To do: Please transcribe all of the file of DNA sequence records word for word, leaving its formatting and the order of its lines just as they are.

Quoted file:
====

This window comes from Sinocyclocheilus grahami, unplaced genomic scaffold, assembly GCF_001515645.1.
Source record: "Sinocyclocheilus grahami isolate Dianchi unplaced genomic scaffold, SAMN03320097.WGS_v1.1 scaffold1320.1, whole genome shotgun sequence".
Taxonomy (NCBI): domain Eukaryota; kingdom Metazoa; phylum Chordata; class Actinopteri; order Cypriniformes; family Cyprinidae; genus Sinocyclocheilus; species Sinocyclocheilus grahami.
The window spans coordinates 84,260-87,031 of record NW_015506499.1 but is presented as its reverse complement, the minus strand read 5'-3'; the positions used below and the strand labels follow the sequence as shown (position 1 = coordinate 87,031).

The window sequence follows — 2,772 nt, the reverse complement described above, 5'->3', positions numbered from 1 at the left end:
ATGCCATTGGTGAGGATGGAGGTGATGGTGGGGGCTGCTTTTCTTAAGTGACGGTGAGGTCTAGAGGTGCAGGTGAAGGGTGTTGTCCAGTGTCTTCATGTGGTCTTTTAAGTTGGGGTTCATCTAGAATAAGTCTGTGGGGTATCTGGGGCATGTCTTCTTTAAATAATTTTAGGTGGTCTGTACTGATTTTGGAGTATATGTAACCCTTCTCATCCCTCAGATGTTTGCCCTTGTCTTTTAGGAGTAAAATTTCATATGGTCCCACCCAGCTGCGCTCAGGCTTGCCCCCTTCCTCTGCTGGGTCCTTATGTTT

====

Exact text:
This window comes from Sinocyclocheilus grahami, unplaced genomic scaffold, assembly GCF_001515645.1.
Source record: "Sinocyclocheilus grahami isolate Dianchi unplaced genomic scaffold, SAMN03320097.WGS_v1.1 scaffold1320.1, whole genome shotgun sequence".
Taxonomy (NCBI): domain Eukaryota; kingdom Metazoa; phylum Chordata; class Actinopteri; order Cypriniformes; family Cyprinidae; genus Sinocyclocheilus; species Sinocyclocheilus grahami.
The window spans coordinates 84,260-87,031 of record NW_015506499.1 but is presented as its reverse complement, the minus strand read 5'-3'; the positions used below and the strand labels follow the sequence as shown (position 1 = coordinate 87,031).

The window sequence follows — 2,772 nt, the reverse complement described above, 5'->3', positions numbered from 1 at the left end:
ATGCCATTGGTGAGGATGGAGGTGATGGTGGGGGCTGCTTTTCTTAAGTGACGGTGAGGTCTAGAGGTGCAGGTGAAGGGTGTTGTCCAGTGTCTTCATGTGGTCTTTTAAGTTGGGGTTCATCTAGAATAAGTCTGTGGGGTATCTGGGGCATGTCTTCTTTAAATAATTTTAGGTGGTCTGTACTGATTTTGGAGTATATGTAACCCTTCTCATCCCTCAGATGTTTGCCCTTGTCTTTTAGGAGTAAAATTTCATATGGTCCCACCCAGCTGCGCTCAGGCTTGCCCCCTTCCTCTGCTGGGTCCTTATGTTT